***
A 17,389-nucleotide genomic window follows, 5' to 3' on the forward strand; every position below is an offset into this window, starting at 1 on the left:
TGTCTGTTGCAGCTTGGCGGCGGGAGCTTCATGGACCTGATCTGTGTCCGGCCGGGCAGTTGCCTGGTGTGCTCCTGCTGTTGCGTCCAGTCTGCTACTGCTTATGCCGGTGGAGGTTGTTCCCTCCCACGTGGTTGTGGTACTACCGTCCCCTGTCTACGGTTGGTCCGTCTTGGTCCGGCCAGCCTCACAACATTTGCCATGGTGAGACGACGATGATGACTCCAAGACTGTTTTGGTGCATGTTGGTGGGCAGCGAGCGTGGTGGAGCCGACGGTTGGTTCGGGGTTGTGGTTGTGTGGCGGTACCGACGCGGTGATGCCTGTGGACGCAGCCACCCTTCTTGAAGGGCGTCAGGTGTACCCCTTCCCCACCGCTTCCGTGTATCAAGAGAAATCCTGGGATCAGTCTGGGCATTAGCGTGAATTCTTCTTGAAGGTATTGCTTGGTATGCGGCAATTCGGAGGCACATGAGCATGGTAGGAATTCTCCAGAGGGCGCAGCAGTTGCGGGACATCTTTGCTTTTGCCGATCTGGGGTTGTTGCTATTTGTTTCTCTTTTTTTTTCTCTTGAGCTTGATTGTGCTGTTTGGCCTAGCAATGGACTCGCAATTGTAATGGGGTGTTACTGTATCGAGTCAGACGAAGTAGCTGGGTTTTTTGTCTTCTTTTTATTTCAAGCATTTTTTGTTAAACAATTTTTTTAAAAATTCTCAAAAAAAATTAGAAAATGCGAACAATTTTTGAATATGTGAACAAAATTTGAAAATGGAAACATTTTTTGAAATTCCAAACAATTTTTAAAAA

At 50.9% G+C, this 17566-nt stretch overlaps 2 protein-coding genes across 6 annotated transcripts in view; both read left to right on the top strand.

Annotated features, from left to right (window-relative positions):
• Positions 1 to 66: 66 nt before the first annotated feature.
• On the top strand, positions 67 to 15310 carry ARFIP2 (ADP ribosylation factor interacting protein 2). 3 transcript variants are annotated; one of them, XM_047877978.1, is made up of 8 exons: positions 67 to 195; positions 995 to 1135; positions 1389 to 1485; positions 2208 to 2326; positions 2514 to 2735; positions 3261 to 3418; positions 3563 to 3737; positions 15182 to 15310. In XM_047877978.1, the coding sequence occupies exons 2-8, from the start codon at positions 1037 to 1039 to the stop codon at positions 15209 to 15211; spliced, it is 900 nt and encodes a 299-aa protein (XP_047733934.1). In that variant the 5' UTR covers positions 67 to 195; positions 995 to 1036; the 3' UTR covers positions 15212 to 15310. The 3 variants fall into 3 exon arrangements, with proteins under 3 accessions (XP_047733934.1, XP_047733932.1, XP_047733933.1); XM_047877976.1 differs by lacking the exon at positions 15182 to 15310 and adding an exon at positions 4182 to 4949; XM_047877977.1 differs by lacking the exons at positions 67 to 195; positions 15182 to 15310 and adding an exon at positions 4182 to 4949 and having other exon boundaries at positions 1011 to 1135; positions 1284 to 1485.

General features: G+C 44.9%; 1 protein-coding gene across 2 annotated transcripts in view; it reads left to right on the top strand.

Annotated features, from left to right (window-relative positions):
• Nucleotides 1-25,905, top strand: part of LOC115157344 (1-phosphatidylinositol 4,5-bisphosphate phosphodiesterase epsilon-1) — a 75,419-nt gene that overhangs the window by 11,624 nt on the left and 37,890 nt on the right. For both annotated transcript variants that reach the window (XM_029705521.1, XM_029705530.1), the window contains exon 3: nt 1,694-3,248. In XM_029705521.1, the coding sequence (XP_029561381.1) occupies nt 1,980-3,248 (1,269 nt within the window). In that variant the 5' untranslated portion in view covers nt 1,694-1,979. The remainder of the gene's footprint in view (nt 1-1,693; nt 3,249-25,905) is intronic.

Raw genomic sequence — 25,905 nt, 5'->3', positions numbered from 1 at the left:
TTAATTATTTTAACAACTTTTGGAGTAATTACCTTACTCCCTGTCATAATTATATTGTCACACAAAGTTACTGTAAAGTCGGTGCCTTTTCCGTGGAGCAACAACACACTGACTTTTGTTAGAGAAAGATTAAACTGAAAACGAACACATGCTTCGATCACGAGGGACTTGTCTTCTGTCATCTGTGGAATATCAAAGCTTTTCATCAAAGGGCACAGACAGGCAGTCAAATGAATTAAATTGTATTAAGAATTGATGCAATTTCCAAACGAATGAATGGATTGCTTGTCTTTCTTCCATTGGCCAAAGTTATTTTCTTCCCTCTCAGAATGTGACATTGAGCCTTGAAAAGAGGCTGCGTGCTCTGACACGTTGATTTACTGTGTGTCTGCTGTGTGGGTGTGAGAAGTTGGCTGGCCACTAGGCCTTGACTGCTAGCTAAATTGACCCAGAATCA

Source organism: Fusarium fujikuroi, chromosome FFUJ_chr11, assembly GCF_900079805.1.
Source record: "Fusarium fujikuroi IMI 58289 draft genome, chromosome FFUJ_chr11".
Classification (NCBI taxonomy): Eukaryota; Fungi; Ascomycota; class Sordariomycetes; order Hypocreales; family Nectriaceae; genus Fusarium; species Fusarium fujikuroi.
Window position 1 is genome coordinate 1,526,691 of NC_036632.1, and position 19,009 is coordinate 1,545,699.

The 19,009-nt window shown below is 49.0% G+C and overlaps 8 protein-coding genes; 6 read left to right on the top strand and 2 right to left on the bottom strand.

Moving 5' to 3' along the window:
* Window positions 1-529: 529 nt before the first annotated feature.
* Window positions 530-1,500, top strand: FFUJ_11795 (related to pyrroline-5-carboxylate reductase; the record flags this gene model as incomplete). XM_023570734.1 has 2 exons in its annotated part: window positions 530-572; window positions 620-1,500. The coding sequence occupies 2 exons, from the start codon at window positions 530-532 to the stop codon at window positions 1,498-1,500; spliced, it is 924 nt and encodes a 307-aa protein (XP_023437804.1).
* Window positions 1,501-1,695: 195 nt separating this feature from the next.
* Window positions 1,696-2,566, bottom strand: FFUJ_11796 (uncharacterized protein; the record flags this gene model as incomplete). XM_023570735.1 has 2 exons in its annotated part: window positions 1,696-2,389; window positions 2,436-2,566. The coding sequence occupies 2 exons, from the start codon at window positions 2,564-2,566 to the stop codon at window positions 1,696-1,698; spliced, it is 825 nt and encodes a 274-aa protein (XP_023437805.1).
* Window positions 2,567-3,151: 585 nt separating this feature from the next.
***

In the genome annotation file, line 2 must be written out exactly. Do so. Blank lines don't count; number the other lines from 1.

TGTCTGTTGCAGCTTGGCGGCGGGAGCTTCATGGACCTGATCTGTGTCCGGCCGGGCAGTTGCCTGGTGTGCTCCTGCTGTTGCGTCCAGTCTGCTACTGCTTATGCCGGTGGAGGTTGTTCCCTCCCACGTGGTTGTGGTACTACCGTCCCCTGTCTACGGTTGGTCCGTCTTGGTCCGGCCAGCCTCACAACATTTGCCATGGTGAGACGACGATGATGACTCCAAGACTGTTTTGGTGCATGTTGGTGGGCAGCGAGCGTGGTGGAGCCGACGGTTGGTTCGGGGTTGTGGTTGTGTGGCGGTACCGACGCGGTGATGCCTGTGGACGCAGCCACCCTTCTTGAAGGGCGTCAGGTGTACCCCTTCCCCACCGCTTCCGTGTATCAAGAGAAATCCTGGGATCAGTCTGGGCATTAGCGTGAATTCTTCTTGAAGGTATTGCTTGGTATGCGGCAATTCGGAGGCACATGAGCATGGTAGGAATTCTCCAGAGGGCGCAGCAGTTGCGGGACATCTTTGCTTTTGCCGATCTGGGGTTGTTGCTATTTGTTTCTCTTTTTTTTTCTCTTGAGCTTGATTGTGCTGTTTGGCCTAGCAATGGACTCGCAATTGTAATGGGGTGTTACTGTATCGAGTCAGACGAAGTAGCTGGGTTTTTTGTCTTCTTTTTATTTCAAGCATTTTTTGTTAAACAATTTTTTTAAAAATTCTCAAAAAAAATTAGAAAATGCGAACAATTTTTGAATATGTGAACAAAATTTGAAAATGGAAACATTTTTTGAAATTCCAAACAATTTTTAAAAA